To say that True Detective's second season didn't live up to the phenomenon set by its first would be an understatement.
Critics and audiences alike called out the show for its lack of focus, bland characters and directionless build. Unfortunately for creator Nic Pizzolatto, the blame inevitably fell on him.
In a recent interview with The Frame, however, HBO president of programming Michael Lombardo said he took full responsibility for True Detective's shortcomings. He said that while he didn't know if he'd consider the second season to be a direct failure, he regretted pushing Pizzolatto to write something of that caliber too quickly instead of letting the writer figure out the story on his own time.
"When we tell someone to hit an air date as opposed to allowing the writing to find its own natural resting place, when it's ready, when it's baked — we've failed," Lombardo said. "And I think in this particular case, the first season of True Detective was something that Nic Pizzolatto had been thinking about, gestating, for a long period of time."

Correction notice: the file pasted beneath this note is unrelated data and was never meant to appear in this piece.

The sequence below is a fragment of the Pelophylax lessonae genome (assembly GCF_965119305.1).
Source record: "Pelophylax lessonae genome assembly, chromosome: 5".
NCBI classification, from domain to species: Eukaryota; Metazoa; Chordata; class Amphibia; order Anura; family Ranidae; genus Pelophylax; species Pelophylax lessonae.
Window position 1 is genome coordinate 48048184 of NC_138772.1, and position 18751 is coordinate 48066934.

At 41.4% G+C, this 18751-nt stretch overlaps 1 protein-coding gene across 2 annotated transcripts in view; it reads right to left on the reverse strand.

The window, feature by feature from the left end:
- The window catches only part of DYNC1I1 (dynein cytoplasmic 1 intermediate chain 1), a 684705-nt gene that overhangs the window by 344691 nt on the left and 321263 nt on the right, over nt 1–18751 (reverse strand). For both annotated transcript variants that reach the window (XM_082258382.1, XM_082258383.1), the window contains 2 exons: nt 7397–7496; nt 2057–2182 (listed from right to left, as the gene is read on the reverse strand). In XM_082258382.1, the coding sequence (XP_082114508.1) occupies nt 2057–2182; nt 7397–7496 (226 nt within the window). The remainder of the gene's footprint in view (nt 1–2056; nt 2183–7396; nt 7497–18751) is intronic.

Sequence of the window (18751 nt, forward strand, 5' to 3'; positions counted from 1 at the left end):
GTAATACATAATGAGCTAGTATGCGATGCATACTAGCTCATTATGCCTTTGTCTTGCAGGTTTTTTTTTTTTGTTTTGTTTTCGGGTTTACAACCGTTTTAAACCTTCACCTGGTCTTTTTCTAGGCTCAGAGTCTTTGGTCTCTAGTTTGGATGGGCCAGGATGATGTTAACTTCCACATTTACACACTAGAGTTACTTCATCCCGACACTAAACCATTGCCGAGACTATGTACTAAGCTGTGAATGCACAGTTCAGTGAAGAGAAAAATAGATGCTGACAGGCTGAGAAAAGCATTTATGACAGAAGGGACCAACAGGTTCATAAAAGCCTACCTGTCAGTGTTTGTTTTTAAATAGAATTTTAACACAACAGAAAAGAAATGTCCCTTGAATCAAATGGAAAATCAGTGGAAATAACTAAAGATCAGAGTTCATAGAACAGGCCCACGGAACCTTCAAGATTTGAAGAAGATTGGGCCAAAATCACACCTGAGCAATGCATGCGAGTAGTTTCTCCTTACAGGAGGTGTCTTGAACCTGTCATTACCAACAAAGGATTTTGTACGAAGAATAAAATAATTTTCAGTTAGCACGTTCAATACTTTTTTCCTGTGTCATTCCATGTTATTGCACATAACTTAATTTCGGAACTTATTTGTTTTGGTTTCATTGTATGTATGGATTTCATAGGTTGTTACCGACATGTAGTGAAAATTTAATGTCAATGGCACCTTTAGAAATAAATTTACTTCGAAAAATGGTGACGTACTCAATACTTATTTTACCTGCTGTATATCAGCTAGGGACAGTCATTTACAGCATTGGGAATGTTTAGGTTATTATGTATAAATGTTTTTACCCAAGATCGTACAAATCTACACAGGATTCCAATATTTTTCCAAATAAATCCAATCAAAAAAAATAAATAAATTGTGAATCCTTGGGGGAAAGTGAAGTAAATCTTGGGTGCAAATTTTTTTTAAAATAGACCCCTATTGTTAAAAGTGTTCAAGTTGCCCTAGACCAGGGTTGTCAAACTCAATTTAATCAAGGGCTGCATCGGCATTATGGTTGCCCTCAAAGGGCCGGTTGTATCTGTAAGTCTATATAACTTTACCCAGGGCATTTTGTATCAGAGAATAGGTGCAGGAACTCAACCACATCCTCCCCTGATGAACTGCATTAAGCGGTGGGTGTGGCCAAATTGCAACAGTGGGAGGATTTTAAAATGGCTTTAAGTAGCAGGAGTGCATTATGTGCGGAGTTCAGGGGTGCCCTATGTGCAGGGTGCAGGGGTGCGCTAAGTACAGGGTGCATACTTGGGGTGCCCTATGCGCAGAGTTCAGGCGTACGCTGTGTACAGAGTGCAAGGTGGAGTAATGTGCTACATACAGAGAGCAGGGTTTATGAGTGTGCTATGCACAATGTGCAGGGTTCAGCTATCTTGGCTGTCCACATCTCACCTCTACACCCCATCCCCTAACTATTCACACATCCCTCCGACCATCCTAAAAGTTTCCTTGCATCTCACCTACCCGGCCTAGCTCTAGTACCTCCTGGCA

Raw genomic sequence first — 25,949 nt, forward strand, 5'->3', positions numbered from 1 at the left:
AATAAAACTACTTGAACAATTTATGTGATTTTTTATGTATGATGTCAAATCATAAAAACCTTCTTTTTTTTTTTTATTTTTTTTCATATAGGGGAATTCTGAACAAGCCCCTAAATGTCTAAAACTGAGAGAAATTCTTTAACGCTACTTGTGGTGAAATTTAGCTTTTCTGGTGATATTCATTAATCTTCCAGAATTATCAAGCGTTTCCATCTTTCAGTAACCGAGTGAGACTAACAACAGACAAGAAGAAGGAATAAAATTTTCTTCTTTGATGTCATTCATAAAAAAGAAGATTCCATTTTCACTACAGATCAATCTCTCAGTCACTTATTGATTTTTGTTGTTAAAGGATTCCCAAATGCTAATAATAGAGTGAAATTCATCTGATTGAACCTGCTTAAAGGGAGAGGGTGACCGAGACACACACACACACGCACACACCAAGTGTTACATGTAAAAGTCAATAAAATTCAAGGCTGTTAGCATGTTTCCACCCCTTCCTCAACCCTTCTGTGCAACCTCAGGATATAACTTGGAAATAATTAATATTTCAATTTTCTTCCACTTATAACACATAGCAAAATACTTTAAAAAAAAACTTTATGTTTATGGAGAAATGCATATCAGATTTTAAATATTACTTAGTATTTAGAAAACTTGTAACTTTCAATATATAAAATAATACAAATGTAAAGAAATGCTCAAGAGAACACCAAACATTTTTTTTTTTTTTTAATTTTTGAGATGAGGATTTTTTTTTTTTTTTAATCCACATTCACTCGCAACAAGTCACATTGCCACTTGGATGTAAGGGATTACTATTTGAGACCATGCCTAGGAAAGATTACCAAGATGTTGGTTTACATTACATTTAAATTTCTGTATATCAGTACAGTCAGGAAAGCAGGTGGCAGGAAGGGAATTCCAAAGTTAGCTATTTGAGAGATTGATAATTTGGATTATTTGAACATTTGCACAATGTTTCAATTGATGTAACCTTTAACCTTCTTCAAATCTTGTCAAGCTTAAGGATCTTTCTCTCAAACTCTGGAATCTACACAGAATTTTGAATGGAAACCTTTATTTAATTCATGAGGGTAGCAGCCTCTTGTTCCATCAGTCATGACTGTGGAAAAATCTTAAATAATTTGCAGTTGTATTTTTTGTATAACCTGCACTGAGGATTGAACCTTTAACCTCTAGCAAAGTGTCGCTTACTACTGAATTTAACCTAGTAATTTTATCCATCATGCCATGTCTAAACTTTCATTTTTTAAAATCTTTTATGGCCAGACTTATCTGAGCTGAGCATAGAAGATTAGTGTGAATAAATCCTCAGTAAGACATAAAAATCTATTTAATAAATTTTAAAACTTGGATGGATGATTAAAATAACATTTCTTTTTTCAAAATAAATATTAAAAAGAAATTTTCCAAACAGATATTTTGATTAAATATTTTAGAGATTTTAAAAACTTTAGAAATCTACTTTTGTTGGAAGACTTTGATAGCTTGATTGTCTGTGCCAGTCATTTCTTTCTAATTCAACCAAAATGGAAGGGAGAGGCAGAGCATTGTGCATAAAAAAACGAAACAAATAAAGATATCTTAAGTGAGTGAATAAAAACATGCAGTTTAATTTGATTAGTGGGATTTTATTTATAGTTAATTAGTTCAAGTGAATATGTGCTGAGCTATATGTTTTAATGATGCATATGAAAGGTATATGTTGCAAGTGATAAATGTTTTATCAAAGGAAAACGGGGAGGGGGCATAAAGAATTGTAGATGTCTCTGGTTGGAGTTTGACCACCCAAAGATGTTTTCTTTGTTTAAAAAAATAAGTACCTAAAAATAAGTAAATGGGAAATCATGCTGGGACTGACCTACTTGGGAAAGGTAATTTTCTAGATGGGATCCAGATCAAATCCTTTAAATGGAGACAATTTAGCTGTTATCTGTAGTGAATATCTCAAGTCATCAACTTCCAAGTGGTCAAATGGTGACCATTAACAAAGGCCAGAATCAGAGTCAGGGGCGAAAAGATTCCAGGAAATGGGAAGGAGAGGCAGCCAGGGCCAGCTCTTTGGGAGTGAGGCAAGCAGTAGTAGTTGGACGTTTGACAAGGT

Lombardo added that he had become too much of a network executive at that point and had allowed the fact that the show was a hit to cloud his judgment.
Still, Lombardo said he took the entire ordeal as a learning experience and won't start green lighting shows until he's seen the script, despite the massive success and following the series may have. Although, it seems highly unlikely he wouldn't approve of a seventh season for a show like Game of Thrones without seeing the script.
There is currently no word on whether True Detective will return for a third season, but Pizzolatto has signed an exclusive contract with HBO to produce and create other content. From the sound of it, True Detective may continue at the network, especially with Lombardo's support behind it, but it won't be until Pizzolatto finishes writing the script on his own time.